Last updated on May 15, 2024

Boseiju, Who Endures - Illustration by Chris Ostrowski

Boseiju, Who Endures | Illustration by Chris Ostrowski

Some things are forever. Diamonds. Death and taxes (the concept, not the deck). Death and Taxes (the deck). In Magic, we use the word “evergreen” to describe something you can expect in just about every new Magic set. No, not mana screw and a slightly tweaked Dark Confidant variant. Evergreen terminology is usually a bit simpler than that.

Here we’ll be exploring the concept of evergreen in Magic, which keywords and abilities qualify as evergreen, and which ones fall just beyond the scope of being evergreen. Shall we?

What Does Evergreen Mean in Magic?

Dryad Greenseeker - Illustration by Greg Opalinski

Dryad Greenseeker | Illustration by Greg Opalinski

“Evergreen” in Magic is used to describe something that you can expect to see in pretty much every new Magic set. These range from evergreen keyword abilities like flying and trample to evergreen keyword actions like “exile” and “shuffle.”

Most MTG sets have world-building restrictions and lore implications that might prevent certain keywords and abilities from showing up in those sets, but evergreen abilities and keywords are often generic enough that they naturally fit the context of most worlds and settings. For example, it would be a bit weird to see a mechanic like incubate or disguise on every Magic plane, but you can count on seeing menace, first strike, or even equipment in just about every set.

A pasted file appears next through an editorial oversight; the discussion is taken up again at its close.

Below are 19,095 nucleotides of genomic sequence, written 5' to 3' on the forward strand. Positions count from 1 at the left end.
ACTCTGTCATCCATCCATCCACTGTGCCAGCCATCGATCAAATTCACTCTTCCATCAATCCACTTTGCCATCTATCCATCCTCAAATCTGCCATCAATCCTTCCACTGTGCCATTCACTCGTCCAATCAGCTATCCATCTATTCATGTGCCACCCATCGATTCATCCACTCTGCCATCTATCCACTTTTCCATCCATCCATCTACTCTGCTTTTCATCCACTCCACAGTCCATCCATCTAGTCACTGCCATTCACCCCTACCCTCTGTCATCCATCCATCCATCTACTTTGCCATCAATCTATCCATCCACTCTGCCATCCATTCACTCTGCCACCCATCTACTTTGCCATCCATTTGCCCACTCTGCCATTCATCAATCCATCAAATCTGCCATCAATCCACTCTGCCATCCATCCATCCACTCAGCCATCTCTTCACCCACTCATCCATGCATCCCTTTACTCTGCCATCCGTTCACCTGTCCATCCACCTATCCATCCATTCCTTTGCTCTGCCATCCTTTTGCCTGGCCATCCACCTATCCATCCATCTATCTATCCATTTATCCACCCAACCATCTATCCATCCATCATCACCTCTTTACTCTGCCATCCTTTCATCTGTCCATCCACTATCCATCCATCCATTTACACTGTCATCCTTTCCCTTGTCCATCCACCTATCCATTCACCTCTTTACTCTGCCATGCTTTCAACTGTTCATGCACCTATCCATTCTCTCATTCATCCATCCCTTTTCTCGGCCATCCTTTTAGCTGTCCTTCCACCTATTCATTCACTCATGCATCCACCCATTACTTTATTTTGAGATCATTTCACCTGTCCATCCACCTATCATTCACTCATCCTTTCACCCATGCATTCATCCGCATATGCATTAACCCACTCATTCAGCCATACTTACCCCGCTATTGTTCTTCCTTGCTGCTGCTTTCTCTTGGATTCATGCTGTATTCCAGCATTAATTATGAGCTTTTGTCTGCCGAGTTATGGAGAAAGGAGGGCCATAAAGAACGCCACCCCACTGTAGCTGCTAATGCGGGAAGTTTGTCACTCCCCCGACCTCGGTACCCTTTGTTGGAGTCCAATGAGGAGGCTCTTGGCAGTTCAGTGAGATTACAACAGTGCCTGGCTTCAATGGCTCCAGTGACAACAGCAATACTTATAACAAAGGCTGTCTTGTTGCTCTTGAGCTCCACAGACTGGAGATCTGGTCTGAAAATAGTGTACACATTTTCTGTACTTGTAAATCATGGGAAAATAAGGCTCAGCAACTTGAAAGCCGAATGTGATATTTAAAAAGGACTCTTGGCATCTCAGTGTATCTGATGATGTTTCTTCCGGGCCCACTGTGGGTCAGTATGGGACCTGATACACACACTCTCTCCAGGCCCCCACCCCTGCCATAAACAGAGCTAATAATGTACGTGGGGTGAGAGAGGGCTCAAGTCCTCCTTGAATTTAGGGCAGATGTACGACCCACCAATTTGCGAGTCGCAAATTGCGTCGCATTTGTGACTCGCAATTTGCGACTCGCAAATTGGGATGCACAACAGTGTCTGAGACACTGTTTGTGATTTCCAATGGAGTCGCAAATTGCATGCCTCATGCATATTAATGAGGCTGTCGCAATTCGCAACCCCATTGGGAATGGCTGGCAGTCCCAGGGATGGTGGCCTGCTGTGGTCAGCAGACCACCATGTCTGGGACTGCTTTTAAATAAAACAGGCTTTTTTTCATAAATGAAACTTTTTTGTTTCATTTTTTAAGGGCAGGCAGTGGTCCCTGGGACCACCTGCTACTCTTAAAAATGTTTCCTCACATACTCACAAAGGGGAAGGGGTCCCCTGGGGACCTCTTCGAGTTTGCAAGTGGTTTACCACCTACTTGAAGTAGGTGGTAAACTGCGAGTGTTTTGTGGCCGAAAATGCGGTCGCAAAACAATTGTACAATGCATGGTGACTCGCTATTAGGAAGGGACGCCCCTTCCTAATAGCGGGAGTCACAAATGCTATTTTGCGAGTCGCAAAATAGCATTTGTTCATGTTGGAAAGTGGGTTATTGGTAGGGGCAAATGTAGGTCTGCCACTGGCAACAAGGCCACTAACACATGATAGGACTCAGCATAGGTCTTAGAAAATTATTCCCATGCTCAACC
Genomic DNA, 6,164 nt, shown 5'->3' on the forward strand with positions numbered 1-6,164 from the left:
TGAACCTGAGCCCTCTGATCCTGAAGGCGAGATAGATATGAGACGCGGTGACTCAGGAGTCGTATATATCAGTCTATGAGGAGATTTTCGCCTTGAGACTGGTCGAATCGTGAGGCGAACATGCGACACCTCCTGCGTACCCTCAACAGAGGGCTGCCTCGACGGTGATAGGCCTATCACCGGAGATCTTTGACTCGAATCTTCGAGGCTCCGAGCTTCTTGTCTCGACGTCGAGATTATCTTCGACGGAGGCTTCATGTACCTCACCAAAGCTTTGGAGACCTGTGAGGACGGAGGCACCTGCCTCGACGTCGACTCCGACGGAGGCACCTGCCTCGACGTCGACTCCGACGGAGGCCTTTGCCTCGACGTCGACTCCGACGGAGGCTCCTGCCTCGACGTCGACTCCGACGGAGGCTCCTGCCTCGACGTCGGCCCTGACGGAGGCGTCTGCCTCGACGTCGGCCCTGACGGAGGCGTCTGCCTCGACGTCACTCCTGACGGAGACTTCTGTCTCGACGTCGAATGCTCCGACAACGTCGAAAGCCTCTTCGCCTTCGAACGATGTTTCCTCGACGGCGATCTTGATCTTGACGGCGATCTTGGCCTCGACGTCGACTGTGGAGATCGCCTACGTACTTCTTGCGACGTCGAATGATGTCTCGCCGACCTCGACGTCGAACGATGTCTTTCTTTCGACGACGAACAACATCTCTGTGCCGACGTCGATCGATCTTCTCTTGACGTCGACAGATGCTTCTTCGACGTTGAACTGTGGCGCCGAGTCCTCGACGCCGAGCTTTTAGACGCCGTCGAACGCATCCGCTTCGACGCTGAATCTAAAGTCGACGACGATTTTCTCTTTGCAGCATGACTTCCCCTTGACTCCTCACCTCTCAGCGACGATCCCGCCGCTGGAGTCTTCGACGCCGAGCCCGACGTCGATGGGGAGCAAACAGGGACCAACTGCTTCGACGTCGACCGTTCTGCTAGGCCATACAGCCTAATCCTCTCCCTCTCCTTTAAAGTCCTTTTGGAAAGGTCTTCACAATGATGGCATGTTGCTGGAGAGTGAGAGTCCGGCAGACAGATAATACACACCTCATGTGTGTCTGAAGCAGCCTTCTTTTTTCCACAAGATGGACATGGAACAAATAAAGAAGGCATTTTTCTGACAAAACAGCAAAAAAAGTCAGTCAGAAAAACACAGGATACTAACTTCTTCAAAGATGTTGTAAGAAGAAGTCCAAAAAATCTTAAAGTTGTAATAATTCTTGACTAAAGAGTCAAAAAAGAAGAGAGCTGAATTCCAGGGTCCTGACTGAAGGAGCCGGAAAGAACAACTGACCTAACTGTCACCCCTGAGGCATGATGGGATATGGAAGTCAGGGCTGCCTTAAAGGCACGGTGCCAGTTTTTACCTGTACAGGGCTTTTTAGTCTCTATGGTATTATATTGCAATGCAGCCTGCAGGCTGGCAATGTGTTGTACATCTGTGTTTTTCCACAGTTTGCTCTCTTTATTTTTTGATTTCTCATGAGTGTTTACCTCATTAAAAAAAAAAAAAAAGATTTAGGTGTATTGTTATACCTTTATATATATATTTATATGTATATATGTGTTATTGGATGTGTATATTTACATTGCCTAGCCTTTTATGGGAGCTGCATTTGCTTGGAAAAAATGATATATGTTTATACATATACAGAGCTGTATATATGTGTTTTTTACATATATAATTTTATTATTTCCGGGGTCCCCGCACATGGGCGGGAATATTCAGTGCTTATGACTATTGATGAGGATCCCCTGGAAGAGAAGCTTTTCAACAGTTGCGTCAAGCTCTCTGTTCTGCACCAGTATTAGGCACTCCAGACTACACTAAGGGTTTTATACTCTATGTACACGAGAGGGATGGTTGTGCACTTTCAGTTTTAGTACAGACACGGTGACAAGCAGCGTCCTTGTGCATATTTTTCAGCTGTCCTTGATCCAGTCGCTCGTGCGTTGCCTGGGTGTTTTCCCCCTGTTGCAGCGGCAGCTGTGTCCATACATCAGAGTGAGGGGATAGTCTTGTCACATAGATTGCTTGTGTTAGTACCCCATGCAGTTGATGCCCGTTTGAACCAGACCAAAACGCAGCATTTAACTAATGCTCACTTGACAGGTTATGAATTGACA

In case you were wondering, the word “evergreen” comes from the concept of evergreen foliage, or trees/plants that stay green and in good health throughout the entire year.

List of Evergreen Keywords

“Evergreen keywords” are abilities of cards that appear in almost every set. These are terms used to paraphrase longer rules and should be recognizable at a glance. Evergreen keywords in Magic include:

While researching for this piece, I was surprised to discover that protection and hexproof are still considered evergreen. Protection was actually demoted to deciduous at one point but became evergreen again in 2021. Even with that status, it shows up sparingly. For example, neither The Lost Caverns of Ixalan nor Murders at Karlov Manor featured any use of protection, and it appeared on a single card as a joke in Outlaws of Thunder Junction (Resilient Roadrunner).

Hexproof’s also something that’s been identified as problematic in the past, and it seemed like ward was supposed to be a permanent replacement for hexproof, but the mechanic still shows up pretty frequently in newer sets. The difference is that most newer hexproof effects are temporary (like on Snakeskin Veil) or have qualifications that make it less of a hassle to deal with.

List of Evergreen Keyword Actions